Wednesday, 25 April 2018

Man up! A review of Jordan Peterson's "12 Rules for Life: An Antidote to Chaos"

I've just sent the following review to The Salisbury Review, for inclusion in their next issue. If anyone spots any howlers (grammatical or factual), please let me know:

12 Rules for Life: An Antidote to Chaos, Jordan B. Peterson, Allen Lane, £9.99

Two years ago, Jordan Peterson was a relatively obscure psychology professor at the University of Toronto, without a book to his name since 1999. He then began releasing videos on YouTube, criticising political correctness in general, and, in particular, the Canadian government’s Bill C16, which made discrimination and “propaganda” against transgender people illegal. Peterson rapidly became a poster boy for young, educated men fed up with the cultural Marxist indoctrination they’d been relentlessly subjected to by teachers and lecturers who evidently viewed heterosexual white boys as privileged, misogynistic, homophobic racists, and who treated any expression of scepticism regarding their pseudo-egalitarian, identity politics agenda as heresy...

...By the time Professor Peterson sat down to be grilled by Channel 4 News presenter Cathy Newman at the start of 2018, he had become a hate figure for progressivists. Instead of trying to establish what the professor believed, Ms Newman turned the interview into a show-trial. Soon, frustrated by her inability to elicit any actual hate-speech from her seemingly mild-mannered guest, she started putting words into his mouth: within the course of 30 minutes, she used the phrase “so what you’re saying is” - or variants thereof - over 30 times. The reaction to the encounter was remarkable: within three months, it had been viewed over nine million times on YouTube, and many on the Right had hailed it as the cultural equivalent of the Brexit vote - i.e. an event signalling a refusal by people with perfectly normal opinions to be shamed into silence by a contemptuous elite. To underline the scale of Peterson’s triumph, the new book he was promoting immediately shot to the top of bestseller lists on both sides of the Atlantic, despite - or perhaps helped by - generally hostile reviews.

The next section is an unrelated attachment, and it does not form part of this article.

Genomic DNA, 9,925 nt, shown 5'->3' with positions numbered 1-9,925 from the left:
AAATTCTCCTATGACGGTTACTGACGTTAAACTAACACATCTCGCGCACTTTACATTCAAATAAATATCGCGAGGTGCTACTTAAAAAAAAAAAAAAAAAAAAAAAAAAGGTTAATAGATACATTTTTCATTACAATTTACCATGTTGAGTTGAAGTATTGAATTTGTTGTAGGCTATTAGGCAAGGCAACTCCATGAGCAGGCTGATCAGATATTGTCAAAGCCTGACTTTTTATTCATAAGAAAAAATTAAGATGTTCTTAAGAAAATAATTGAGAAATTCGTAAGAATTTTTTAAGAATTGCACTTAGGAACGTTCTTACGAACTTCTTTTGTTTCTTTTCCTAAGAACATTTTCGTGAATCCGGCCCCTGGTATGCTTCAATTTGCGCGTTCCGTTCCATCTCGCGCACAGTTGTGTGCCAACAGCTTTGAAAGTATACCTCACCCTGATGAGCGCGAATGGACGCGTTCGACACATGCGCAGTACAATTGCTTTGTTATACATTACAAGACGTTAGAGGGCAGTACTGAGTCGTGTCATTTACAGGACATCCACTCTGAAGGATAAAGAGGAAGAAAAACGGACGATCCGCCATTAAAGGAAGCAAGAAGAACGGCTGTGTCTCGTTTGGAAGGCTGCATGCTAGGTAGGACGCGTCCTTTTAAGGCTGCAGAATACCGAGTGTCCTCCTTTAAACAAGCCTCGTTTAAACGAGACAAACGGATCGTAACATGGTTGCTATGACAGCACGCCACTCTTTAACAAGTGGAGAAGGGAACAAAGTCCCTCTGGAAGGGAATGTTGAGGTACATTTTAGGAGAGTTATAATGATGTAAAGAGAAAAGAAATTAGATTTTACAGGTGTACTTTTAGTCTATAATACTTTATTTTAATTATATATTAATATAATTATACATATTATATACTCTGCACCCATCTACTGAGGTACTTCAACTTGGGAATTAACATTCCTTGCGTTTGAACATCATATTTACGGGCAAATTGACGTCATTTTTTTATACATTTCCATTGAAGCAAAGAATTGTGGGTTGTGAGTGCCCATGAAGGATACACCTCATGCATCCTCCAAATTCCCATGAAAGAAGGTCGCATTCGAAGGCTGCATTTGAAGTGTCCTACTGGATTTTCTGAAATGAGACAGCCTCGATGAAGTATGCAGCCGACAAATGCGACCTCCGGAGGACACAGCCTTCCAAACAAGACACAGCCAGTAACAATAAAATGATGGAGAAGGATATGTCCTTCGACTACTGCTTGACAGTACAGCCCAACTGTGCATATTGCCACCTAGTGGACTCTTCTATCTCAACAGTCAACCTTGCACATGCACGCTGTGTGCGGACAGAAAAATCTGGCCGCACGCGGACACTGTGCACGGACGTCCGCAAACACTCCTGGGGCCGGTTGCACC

Peterson’s twelve, rather anodyne-sounding rules don’t, at first glance, seem particularly contentious - e.g. “Be precise in your speech”, “Pursue what is meaningful (not what is expedient)” and “Tell the truth - or, at least, don’t lie.” But a handful set New Left alarm bells ringing. For instance, “Stand up straight with your shoulders back” is a call to behave in a manly fashion: the concept of manliness is a red rag to many leftists, who seem determined to extirpate masculinity among western males (with or without the aid of surgery). ”Make friends with people who want the best for you” warns against against exacerbating whiny losers’ sense of victimhood by showering them with undeserved compassion. (Given that leftists seem to be addicted to flamboyant displays of sympathy for members of their designated pet victim groups - because it gives their own lives a sense of purpose and meaning - Peterson’s message is tantamount to asking crack addicts to “just say no!”) As for the injunction, “Do not let your children do anything that makes you dislike them”, this, again, will upset many leftists, as it suggests the role of parents isn’t to be “friends” with their naturally loving, creative, wise offspring in order to protect them from society’s spirit-crushing influence - their job is to discipline the selfish little savages as early as possible to help them become responsible, popular adults, rather than annoying, grown-up toddlers unable to cope with the demands of real life.